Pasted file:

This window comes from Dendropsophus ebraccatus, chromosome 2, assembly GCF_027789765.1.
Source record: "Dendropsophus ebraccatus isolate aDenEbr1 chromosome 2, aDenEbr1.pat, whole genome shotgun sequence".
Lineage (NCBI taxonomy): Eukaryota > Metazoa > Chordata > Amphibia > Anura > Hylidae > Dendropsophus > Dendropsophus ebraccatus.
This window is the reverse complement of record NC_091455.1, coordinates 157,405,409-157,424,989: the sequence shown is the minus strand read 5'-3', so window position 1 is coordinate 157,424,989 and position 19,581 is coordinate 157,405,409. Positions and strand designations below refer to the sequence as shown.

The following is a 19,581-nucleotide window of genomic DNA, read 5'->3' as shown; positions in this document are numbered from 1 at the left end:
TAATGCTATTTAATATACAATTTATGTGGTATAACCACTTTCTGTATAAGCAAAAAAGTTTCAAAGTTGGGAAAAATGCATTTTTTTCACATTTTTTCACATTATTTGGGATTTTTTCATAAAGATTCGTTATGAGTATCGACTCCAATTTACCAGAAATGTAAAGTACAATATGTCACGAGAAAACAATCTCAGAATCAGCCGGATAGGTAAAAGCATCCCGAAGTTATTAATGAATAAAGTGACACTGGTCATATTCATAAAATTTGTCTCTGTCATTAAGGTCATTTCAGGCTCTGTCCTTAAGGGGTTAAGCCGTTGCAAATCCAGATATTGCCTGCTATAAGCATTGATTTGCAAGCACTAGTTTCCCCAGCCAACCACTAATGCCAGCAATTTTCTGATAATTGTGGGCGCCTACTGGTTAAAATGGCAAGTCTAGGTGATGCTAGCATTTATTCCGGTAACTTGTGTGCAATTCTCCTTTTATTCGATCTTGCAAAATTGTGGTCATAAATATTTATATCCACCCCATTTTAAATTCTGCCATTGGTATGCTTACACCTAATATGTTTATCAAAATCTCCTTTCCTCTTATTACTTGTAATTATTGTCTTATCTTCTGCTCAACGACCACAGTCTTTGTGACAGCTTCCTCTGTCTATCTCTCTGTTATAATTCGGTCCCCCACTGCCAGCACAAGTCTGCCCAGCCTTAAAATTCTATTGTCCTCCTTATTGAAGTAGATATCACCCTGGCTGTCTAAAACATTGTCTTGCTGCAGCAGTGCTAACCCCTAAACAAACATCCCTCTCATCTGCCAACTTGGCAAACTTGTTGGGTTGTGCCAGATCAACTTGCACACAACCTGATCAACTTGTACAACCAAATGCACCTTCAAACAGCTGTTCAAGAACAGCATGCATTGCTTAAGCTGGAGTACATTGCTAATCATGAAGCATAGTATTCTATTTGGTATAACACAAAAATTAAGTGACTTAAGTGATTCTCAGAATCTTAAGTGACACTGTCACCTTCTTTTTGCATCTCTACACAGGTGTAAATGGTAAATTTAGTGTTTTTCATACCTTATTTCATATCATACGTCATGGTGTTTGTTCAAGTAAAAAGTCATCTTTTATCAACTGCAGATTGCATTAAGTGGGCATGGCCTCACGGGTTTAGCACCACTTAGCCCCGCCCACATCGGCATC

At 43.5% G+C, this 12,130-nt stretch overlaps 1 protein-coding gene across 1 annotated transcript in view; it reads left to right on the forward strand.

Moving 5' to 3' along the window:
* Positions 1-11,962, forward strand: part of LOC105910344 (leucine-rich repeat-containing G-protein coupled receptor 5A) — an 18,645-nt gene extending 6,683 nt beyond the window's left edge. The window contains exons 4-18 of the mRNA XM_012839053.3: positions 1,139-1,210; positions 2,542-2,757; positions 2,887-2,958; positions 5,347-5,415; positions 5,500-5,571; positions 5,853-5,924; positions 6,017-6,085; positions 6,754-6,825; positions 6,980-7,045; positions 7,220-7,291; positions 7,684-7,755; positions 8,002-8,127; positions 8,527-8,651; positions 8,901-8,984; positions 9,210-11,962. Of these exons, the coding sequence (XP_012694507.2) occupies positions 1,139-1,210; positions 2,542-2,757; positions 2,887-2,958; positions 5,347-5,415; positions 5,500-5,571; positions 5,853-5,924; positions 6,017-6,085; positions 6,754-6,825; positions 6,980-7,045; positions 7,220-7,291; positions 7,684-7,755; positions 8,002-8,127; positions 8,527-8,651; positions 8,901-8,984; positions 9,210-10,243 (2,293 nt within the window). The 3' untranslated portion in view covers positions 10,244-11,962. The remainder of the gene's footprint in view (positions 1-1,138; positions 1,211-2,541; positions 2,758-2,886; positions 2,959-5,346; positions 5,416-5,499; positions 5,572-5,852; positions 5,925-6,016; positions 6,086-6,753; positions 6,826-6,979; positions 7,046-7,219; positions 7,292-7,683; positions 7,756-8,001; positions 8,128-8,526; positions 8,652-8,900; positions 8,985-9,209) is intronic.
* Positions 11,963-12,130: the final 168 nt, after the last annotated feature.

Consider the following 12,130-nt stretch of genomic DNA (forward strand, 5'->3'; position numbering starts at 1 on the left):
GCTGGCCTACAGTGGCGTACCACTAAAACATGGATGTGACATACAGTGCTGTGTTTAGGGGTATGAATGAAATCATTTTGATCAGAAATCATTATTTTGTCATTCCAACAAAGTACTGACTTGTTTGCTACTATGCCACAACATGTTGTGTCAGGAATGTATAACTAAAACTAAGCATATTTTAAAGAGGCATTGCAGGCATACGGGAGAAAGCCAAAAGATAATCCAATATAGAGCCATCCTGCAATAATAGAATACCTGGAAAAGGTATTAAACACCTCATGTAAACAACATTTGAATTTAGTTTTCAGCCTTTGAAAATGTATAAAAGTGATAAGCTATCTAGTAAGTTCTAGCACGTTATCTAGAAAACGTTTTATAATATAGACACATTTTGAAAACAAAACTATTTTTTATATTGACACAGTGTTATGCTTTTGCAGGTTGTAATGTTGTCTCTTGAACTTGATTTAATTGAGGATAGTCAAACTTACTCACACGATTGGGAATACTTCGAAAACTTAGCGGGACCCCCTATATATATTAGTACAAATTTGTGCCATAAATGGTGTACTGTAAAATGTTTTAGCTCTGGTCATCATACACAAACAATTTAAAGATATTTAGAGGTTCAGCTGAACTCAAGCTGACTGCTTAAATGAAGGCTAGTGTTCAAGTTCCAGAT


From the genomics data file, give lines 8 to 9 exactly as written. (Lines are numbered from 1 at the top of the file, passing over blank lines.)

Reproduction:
Moving 5' to 3' along the window:
* Positions 1-11,962, forward strand: part of LOC105910344 (leucine-rich repeat-containing G-protein coupled receptor 5A) — an 18,645-nt gene extending 6,683 nt beyond the window's left edge. The window contains exons 4-18 of the mRNA XM_012839053.3: positions 1,139-1,210; positions 2,542-2,757; positions 2,887-2,958; positions 5,347-5,415; positions 5,500-5,571; positions 5,853-5,924; positions 6,017-6,085; positions 6,754-6,825; positions 6,980-7,045; positions 7,220-7,291; positions 7,684-7,755; positions 8,002-8,127; positions 8,527-8,651; positions 8,901-8,984; positions 9,210-11,962. Of these exons, the coding sequence (XP_012694507.2) occupies positions 1,139-1,210; positions 2,542-2,757; positions 2,887-2,958; positions 5,347-5,415; positions 5,500-5,571; positions 5,853-5,924; positions 6,017-6,085; positions 6,754-6,825; positions 6,980-7,045; positions 7,220-7,291; positions 7,684-7,755; positions 8,002-8,127; positions 8,527-8,651; positions 8,901-8,984; positions 9,210-10,243 (2,293 nt within the window). The 3' untranslated portion in view covers positions 10,244-11,962. The remainder of the gene's footprint in view (positions 1-1,138; positions 1,211-2,541; positions 2,758-2,886; positions 2,959-5,346; positions 5,416-5,499; positions 5,572-5,852; positions 5,925-6,016; positions 6,086-6,753; positions 6,826-6,979; positions 7,046-7,219; positions 7,292-7,683; positions 7,756-8,001; positions 8,128-8,526; positions 8,652-8,900; positions 8,985-9,209) is intronic.